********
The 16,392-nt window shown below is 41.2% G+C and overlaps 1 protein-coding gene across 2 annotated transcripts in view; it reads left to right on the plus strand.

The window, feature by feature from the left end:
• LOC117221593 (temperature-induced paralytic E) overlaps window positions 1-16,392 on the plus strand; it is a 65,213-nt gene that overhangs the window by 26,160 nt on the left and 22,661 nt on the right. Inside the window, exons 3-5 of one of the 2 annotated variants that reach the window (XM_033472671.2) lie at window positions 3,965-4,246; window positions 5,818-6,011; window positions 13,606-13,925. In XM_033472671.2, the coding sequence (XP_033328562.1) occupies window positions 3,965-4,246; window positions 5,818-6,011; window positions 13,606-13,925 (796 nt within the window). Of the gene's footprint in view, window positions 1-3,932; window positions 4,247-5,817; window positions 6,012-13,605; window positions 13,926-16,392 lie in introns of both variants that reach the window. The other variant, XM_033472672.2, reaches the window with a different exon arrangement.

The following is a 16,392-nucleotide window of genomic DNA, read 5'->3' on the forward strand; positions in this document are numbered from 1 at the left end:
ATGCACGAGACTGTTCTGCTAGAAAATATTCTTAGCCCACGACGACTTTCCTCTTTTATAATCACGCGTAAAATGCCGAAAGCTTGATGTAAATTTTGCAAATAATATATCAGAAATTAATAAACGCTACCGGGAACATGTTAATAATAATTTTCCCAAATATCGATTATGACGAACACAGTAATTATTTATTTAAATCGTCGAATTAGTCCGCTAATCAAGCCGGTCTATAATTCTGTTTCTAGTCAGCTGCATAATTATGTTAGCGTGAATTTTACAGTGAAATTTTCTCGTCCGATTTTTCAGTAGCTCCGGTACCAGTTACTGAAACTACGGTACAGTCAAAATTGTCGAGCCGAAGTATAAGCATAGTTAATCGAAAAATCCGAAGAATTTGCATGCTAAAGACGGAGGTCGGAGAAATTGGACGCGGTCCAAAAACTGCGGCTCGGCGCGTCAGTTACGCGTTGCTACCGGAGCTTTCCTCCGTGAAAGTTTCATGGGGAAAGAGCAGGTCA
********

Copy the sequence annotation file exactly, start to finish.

The 16,392-nt window shown below is 41.2% G+C and overlaps 1 protein-coding gene across 2 annotated transcripts in view; it reads left to right on the plus strand.

The window, feature by feature from the left end:
• LOC117221593 (temperature-induced paralytic E) overlaps window positions 1-16,392 on the plus strand; it is a 65,213-nt gene that overhangs the window by 26,160 nt on the left and 22,661 nt on the right. Inside the window, exons 3-5 of one of the 2 annotated variants that reach the window (XM_033472671.2) lie at window positions 3,965-4,246; window positions 5,818-6,011; window positions 13,606-13,925. In XM_033472671.2, the coding sequence (XP_033328562.1) occupies window positions 3,965-4,246; window positions 5,818-6,011; window positions 13,606-13,925 (796 nt within the window). Of the gene's footprint in view, window positions 1-3,932; window positions 4,247-5,817; window positions 6,012-13,605; window positions 13,926-16,392 lie in introns of both variants that reach the window. The other variant, XM_033472672.2, reaches the window with a different exon arrangement.

The following is a 16,392-nucleotide window of genomic DNA, read 5'->3' on the forward strand; positions in this document are numbered from 1 at the left end:
ATGCACGAGACTGTTCTGCTAGAAAATATTCTTAGCCCACGACGACTTTCCTCTTTTATAATCACGCGTAAAATGCCGAAAGCTTGATGTAAATTTTGCAAATAATATATCAGAAATTAATAAACGCTACCGGGAACATGTTAATAATAATTTTCCCAAATATCGATTATGACGAACACAGTAATTATTTATTTAAATCGTCGAATTAGTCCGCTAATCAAGCCGGTCTATAATTCTGTTTCTAGTCAGCTGCATAATTATGTTAGCGTGAATTTTACAGTGAAATTTTCTCGTCCGATTTTTCAGTAGCTCCGGTACCAGTTACTGAAACTACGGTACAGTCAAAATTGTCGAGCCGAAGTATAAGCATAGTTAATCGAAAAATCCGAAGAATTTGCATGCTAAAGACGGAGGTCGGAGAAATTGGACGCGGTCCAAAAACTGCGGCTCGGCGCGTCAGTTACGCGTTGCTACCGGAGCTTTCCTCCGTGAAAGTTTCATGGGGAAAGAGCAGGTCA